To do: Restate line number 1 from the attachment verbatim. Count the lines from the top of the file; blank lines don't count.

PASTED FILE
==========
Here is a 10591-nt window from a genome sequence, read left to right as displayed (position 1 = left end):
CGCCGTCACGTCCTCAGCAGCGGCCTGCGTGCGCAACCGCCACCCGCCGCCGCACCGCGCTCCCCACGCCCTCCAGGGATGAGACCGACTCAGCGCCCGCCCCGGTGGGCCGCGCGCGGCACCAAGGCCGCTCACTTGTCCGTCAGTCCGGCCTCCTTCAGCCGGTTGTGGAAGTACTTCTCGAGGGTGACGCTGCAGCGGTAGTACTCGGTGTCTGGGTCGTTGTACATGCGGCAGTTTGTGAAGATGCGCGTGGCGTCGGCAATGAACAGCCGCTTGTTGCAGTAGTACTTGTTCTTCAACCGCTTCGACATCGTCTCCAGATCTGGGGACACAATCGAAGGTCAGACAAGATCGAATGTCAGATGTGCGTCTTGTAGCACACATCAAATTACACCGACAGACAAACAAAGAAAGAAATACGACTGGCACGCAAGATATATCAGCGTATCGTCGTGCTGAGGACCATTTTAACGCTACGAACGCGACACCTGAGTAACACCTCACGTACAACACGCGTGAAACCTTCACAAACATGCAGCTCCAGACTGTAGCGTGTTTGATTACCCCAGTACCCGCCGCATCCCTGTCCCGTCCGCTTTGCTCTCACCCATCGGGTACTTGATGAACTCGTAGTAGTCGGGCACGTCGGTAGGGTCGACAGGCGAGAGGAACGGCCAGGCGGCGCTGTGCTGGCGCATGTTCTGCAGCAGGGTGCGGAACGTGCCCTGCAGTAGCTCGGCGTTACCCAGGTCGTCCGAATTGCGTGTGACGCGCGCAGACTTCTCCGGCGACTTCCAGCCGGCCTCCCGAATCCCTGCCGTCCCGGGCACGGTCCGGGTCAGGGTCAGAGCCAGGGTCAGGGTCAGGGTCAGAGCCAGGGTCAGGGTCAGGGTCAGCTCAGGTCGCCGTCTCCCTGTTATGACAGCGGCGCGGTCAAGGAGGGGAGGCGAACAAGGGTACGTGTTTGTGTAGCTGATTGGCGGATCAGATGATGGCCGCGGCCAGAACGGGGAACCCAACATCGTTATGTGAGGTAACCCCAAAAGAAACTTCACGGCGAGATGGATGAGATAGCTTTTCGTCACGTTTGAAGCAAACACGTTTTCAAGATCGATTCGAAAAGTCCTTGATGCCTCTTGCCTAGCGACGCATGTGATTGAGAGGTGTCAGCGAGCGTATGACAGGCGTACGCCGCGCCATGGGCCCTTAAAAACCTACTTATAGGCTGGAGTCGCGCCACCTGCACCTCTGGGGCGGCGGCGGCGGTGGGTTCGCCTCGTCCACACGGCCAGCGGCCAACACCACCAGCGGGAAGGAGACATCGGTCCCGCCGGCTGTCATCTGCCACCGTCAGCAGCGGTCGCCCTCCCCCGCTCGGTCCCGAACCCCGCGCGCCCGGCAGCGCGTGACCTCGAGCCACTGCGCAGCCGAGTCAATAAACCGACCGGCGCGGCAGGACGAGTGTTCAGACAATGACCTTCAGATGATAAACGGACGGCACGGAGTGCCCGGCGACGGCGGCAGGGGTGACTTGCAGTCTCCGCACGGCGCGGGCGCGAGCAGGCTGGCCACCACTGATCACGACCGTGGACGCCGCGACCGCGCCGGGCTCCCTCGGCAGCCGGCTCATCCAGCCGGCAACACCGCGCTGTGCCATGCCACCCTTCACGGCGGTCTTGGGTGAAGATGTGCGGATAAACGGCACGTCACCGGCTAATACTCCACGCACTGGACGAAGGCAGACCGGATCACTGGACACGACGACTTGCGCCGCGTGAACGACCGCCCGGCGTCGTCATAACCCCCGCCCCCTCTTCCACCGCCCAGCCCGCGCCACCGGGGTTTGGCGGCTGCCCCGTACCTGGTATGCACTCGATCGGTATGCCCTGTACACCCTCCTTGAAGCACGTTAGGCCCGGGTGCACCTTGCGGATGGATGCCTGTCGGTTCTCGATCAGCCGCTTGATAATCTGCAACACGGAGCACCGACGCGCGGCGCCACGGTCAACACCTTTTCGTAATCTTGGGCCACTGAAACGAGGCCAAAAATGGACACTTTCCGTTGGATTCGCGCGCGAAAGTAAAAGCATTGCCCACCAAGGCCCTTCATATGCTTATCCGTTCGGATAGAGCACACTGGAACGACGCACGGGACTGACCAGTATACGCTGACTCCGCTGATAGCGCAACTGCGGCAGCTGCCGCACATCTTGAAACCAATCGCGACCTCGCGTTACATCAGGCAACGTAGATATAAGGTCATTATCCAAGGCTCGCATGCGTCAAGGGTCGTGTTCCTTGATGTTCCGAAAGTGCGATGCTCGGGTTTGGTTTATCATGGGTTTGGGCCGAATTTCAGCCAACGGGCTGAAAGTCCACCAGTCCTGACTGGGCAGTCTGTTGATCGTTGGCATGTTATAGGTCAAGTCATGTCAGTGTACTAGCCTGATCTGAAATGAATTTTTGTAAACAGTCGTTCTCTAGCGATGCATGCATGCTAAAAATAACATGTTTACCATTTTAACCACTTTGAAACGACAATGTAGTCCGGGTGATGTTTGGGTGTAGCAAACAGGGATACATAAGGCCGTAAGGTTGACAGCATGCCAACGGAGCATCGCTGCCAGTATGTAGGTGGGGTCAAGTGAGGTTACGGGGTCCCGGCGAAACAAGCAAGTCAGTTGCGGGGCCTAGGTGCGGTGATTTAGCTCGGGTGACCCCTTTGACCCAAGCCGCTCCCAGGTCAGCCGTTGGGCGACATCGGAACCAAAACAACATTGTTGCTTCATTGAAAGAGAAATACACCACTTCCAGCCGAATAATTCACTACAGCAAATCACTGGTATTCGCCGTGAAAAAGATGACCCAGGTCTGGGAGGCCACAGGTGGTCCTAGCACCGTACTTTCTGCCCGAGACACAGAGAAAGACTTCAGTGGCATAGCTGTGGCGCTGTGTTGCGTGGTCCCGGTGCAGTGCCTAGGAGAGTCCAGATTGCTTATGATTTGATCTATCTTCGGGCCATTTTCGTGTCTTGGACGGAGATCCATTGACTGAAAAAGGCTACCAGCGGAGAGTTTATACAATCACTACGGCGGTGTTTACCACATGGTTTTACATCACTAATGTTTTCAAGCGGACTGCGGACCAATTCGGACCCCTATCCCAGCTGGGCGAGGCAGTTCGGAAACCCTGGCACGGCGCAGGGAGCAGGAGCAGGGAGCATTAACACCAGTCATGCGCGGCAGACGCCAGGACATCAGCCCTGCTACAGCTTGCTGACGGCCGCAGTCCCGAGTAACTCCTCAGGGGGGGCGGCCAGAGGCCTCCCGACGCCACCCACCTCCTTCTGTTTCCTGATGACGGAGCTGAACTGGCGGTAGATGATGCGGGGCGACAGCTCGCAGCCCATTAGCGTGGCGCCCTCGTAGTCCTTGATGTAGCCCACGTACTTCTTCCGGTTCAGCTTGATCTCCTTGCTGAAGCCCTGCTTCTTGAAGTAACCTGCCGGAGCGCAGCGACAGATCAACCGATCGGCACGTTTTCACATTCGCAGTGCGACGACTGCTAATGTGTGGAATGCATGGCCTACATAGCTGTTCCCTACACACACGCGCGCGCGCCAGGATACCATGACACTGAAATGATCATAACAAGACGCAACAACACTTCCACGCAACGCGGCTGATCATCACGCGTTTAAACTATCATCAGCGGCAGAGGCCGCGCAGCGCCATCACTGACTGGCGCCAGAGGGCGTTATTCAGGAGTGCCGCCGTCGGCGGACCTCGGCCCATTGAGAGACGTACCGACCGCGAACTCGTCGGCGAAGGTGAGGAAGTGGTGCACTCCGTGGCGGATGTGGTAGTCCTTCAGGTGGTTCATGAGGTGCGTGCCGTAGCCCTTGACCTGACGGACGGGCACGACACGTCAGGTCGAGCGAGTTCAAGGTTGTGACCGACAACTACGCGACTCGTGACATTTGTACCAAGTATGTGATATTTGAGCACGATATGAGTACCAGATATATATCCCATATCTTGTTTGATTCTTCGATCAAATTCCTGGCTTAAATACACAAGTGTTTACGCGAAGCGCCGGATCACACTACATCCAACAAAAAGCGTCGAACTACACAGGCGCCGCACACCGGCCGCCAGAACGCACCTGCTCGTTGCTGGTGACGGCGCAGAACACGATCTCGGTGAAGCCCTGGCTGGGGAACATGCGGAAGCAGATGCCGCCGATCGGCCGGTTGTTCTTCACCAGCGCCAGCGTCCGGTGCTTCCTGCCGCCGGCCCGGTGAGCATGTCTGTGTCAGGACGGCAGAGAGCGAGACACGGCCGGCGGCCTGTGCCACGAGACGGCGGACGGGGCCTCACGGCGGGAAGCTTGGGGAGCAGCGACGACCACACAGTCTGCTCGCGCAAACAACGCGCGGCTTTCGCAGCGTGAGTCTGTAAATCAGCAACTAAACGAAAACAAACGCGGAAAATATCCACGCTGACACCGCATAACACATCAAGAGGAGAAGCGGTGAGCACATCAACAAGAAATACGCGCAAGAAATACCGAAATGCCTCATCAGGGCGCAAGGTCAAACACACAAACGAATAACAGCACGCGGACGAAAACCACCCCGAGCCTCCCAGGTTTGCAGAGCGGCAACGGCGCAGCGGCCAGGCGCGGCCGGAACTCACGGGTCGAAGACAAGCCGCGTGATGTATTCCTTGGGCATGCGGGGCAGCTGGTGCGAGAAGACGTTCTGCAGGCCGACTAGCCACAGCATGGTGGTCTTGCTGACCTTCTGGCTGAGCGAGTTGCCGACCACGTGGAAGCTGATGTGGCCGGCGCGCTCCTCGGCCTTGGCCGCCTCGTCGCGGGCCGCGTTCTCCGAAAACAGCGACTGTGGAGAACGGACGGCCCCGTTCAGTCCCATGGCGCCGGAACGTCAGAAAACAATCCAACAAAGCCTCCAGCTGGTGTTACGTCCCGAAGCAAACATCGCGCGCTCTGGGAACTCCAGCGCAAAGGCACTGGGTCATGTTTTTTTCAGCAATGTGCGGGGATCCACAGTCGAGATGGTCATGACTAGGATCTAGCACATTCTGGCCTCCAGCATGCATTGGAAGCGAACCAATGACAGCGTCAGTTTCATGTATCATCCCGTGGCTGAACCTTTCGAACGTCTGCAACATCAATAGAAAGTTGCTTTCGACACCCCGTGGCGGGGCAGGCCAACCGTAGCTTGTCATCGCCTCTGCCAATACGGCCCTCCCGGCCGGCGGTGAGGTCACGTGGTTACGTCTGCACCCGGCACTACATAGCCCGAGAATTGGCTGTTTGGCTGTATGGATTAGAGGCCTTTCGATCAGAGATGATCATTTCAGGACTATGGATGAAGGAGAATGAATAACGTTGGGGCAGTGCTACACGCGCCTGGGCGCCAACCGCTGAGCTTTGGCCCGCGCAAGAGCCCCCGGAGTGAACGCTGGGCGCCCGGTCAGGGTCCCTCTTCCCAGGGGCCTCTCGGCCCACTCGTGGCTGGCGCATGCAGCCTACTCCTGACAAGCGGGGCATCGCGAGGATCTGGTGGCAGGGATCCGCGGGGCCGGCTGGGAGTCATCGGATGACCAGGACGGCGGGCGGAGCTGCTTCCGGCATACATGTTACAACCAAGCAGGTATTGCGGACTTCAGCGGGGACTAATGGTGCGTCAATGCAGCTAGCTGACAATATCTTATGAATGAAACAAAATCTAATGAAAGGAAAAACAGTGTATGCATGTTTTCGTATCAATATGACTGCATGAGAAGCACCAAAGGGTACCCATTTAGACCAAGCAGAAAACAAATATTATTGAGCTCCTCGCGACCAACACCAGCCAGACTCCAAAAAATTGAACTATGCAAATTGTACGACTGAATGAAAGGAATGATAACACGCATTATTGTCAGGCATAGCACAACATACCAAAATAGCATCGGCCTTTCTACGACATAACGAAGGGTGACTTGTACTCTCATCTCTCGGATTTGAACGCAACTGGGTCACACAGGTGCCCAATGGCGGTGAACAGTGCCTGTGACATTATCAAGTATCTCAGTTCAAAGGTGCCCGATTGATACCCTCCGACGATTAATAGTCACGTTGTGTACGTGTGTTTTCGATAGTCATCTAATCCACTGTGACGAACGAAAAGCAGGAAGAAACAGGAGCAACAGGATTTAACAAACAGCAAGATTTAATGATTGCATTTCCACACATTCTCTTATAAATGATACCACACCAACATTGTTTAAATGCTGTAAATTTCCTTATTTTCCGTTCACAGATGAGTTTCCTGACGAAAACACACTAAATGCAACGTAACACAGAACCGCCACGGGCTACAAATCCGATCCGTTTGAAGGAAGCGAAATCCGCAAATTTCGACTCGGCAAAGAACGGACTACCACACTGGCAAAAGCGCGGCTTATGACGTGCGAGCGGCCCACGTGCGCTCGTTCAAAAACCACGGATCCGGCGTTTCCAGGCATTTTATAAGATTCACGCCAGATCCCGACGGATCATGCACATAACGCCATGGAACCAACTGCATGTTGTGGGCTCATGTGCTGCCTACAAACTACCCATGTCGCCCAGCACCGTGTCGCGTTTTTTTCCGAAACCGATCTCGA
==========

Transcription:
Here is a 10591-nt window from a genome sequence, read left to right as displayed (position 1 = left end):